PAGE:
A couple says Kaiser disclosed confidential birth records to an adopted child who was searching for his birth parents.You can read the full legal complaint here.
The plaintiffs, using pseudonyms, said James Ingraffia showed up on their doorstep, claiming to be their son. The birth parents say this clued them in that Kaiser had given their birth son confidential, sealed birth records.
Ingraffia's adopted parents Salvator and Margaret helped James find his birth parents, the couple says in their complaint in Alameda Superior Court.
"Plaintiffs suffered damages in the form of fear, apprehension, shock to the nervous system and continuous and repeated episodes of severe emotional distress when they learned that although they had taken the necessary legal steps to keep information about James Ingraffia's birth confidential and private, Defendant Kaiser had broken the seal on such records and disclosed them," the complaint says.
The lawsuit gets an incredulous reaction from privacy news website PogoWasRight:
2. . . . Can you imagine being an adopted child and trying to find your parents, only to have them not only reject you but sue you for invading their privacy? And for them to ask a court to enjoin you from contacting them again via any means?A commenter at PogoWasRight doesn't have the same discretion as does the blogger, and publishes the names of the birth parents! And also discloses that the adoptive parents are Hollywood figures and presumably wealthy, opining that the birth parents are interested only in the money a lawsuit would bring.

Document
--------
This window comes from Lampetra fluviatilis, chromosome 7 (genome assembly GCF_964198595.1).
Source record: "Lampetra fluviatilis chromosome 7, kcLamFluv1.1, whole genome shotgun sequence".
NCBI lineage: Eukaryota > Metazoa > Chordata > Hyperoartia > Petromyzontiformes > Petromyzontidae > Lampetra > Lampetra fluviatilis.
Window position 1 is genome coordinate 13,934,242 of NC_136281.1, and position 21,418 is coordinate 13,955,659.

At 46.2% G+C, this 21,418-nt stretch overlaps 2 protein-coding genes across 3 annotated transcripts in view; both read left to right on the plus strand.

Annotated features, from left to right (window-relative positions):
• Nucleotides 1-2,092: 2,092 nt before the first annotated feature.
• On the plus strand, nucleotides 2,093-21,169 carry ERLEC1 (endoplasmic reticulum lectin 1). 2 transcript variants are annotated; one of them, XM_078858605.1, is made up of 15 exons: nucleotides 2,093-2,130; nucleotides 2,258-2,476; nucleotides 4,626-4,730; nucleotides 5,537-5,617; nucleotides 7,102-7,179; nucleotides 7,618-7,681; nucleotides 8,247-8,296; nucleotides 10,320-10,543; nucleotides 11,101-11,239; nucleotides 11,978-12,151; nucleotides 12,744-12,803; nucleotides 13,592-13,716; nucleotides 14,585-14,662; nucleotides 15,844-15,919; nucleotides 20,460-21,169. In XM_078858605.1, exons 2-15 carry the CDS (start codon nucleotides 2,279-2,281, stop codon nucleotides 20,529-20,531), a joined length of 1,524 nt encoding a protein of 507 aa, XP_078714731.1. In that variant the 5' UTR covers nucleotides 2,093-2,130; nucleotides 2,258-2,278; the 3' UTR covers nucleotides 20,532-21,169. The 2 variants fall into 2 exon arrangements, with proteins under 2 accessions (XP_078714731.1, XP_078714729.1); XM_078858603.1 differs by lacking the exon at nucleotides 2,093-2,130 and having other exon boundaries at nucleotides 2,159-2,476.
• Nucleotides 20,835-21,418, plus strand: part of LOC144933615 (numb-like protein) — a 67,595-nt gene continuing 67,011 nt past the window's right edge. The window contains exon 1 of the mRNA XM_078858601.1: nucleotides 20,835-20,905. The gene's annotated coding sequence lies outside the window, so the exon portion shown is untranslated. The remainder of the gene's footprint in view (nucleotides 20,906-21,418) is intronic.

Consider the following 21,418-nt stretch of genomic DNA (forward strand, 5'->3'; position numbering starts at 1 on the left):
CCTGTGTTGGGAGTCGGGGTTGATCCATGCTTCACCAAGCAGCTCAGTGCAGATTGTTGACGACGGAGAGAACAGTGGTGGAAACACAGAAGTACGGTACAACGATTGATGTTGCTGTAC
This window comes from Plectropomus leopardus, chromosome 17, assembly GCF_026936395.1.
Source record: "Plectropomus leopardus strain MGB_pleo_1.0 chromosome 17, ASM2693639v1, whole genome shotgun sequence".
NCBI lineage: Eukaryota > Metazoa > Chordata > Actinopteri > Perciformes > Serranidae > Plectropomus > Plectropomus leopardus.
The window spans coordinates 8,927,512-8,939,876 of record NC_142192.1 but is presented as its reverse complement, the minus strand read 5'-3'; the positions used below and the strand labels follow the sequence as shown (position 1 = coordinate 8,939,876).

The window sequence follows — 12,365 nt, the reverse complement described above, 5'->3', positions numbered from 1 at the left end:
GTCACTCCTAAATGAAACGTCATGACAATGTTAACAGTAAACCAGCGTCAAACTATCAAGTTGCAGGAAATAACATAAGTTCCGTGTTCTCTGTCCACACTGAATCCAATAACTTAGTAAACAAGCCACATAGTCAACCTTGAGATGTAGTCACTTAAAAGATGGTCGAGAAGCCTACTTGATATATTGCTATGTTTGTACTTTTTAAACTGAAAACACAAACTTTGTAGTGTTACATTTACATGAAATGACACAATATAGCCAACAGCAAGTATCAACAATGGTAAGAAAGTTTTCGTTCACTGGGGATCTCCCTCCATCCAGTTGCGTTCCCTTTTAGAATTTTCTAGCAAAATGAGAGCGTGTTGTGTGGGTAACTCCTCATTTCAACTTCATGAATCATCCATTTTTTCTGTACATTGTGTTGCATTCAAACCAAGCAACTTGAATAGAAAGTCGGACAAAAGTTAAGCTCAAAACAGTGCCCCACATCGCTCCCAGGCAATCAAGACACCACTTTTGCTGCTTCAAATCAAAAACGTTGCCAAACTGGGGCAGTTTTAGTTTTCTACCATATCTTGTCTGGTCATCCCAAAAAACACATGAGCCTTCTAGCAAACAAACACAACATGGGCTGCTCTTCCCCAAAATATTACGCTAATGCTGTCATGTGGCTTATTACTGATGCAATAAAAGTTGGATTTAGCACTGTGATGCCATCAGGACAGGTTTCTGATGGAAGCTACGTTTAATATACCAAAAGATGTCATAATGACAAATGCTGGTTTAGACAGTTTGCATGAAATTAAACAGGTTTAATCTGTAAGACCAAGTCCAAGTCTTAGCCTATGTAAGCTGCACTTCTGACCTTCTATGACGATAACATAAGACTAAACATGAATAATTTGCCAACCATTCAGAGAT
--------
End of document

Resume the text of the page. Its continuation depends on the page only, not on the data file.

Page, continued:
3. The adoptive parents are also defendants in the lawsuit for allegedly assisting their child in finding his birth parents, although there is no evidence of that provided, either. The plaintiffs allege that the adoptive parents were negligent and should have known that their assistance would result in pain, suffering, distress, etc. to the plaintiffs. How should they have known that? Perhaps the adoptive parents thought the birth parents might find themselves glad to see their child after so many years. Or perhaps they realized their child was suffering and they did what good parents do – try to help their child.
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4. . . . The Does’ identities are not only at risk of media publication as a result of the lawsuit leading to media coverage, but their identities are easily discoverable. . . . [The lawyer] leaving her clients’ home address in the complaint as the location of the offense somewhat undermines calling them Doe in court records. I’ve decided not to name them at this time, but a simple Google search gave me her clients’ names within a matter of minutes.
What a sordid mess! All that secrecy and shame leading to this. Strikes me as a better example of why there should not be secrets in adoption, rather than a story of why privacy should prevail.
Thanks to facebook community Adoption News and Events for the link!